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Alaskan Petroglyphs

Petroglyph Beach State Historic Site located on the shore of Wrangell, Alaska barely a mile out of town, it become a State Historic Park in 2000. At least 40 petroglyphs have been found to date. The petroglyphs hold more mystery than history. No one is sure why they were made, or what they say. The point of land that these drawings are on is a very good place to keep lookout or to beach a canoe to wait for the tide to change. There could be many reasons for the artwork to be here. The site itself is about 8000 years old. Some of the rocks strewn around the beach have ancient pictures on them. Many of them are faint, and it takes a little practice to see them. It is also easier to see the petroglyphs if it is raining and the rocks are wet.

The petroglyphs that remain here are found on the boulders and bedrock outcrops on the shore, just below and above mean high tide. It is thought that they were created by members of the Tlingit tribe and most of the petroglyphs can be found close to places of importance such as salmon streams and sites of habitation. They depict whales, salmon, and faces of the community. The rock here is metamorphic and tends to be a dark gray that is finely grained, moderately durable, and easy to fracture, which would make it easier to manipulate for petroglyphs.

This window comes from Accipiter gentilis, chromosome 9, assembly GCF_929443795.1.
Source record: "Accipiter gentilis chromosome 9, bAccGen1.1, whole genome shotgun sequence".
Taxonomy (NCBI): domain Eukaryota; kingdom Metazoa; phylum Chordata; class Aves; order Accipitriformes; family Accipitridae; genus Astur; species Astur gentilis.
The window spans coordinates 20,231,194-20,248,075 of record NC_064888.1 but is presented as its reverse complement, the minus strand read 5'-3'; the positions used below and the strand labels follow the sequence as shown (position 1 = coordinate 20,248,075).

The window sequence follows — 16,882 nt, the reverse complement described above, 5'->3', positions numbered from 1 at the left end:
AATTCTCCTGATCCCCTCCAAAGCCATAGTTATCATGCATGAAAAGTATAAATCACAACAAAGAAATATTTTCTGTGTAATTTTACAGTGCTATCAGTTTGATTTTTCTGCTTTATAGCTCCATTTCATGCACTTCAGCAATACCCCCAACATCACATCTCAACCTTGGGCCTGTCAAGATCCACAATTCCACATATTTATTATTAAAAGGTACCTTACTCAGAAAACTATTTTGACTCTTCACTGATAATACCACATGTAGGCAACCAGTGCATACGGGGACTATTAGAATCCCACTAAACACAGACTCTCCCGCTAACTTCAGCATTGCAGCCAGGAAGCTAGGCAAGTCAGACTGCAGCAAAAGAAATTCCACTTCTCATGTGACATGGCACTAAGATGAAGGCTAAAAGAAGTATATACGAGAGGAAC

Petroglyph Beach State

The Tlingit of southeastern Alaska,living under most favor-able conditions of climate and food supply, with abundant leisure to cultivate an innate sense of art, evolved in time a rich ceremonial that had for its purpose the glorification of the family in the display of the totem, or the practice of shamanistic rites which constituted his nearest approach to any form of religion or worship.


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